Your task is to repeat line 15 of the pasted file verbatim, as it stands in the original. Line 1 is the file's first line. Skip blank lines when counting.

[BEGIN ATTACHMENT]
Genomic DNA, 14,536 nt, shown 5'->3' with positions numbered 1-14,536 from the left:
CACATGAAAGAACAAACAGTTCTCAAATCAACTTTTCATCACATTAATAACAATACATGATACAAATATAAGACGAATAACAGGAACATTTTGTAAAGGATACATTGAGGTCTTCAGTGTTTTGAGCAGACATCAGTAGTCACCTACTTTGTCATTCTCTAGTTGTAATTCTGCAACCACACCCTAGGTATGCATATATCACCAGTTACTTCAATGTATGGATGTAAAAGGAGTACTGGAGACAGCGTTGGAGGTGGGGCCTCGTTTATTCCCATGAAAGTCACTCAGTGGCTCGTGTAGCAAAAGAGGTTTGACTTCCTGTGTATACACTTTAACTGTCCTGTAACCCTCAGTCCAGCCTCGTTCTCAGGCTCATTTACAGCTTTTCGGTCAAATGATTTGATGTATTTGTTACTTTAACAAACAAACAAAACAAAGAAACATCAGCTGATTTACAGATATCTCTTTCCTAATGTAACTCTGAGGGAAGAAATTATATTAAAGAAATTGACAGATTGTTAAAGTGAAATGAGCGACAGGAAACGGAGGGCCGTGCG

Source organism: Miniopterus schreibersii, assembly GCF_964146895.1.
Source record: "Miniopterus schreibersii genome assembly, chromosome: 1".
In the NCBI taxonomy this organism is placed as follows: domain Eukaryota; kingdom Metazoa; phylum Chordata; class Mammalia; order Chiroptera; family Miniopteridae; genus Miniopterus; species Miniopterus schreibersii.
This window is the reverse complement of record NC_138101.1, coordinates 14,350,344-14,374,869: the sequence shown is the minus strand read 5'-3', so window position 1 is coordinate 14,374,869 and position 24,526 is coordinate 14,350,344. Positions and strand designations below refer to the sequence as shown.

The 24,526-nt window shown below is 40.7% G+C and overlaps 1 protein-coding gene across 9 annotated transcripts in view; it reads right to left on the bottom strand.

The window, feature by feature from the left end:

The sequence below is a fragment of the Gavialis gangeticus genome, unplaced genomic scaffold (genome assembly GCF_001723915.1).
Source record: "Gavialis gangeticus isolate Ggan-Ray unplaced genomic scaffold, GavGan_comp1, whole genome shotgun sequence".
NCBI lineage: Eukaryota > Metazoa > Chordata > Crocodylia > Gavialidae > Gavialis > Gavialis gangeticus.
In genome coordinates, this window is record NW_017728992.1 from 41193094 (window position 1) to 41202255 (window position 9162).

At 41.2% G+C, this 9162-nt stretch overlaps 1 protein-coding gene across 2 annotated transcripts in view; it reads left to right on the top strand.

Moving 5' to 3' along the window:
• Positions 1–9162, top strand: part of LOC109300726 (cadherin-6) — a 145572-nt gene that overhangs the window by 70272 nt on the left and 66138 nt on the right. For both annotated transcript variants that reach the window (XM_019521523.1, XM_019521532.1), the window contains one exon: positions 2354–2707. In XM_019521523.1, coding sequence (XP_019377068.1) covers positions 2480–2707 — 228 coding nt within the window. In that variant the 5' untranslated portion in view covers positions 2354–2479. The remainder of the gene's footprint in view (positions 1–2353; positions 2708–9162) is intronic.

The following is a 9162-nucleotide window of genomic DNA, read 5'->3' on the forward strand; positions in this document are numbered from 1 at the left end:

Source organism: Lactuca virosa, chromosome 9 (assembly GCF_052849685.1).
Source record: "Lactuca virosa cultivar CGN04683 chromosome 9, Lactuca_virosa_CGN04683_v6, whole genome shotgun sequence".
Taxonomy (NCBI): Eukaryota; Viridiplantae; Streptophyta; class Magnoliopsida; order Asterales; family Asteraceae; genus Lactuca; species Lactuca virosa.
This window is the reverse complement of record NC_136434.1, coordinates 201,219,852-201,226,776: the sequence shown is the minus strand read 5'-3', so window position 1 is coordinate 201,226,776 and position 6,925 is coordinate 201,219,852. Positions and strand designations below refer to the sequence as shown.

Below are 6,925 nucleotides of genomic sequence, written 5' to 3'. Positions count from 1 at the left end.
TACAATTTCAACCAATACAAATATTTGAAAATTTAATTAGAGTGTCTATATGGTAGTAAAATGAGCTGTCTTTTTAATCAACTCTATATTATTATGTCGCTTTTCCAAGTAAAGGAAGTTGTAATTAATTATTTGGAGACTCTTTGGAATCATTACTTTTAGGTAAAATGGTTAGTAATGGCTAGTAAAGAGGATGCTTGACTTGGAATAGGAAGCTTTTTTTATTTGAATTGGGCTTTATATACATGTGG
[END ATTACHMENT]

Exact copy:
• Positions 1–9162, top strand: part of LOC109300726 (cadherin-6) — a 145572-nt gene that overhangs the window by 70272 nt on the left and 66138 nt on the right. For both annotated transcript variants that reach the window (XM_019521523.1, XM_019521532.1), the window contains one exon: positions 2354–2707. In XM_019521523.1, coding sequence (XP_019377068.1) covers positions 2480–2707 — 228 coding nt within the window. In that variant the 5' untranslated portion in view covers positions 2354–2479. The remainder of the gene's footprint in view (positions 1–2353; positions 2708–9162) is intronic.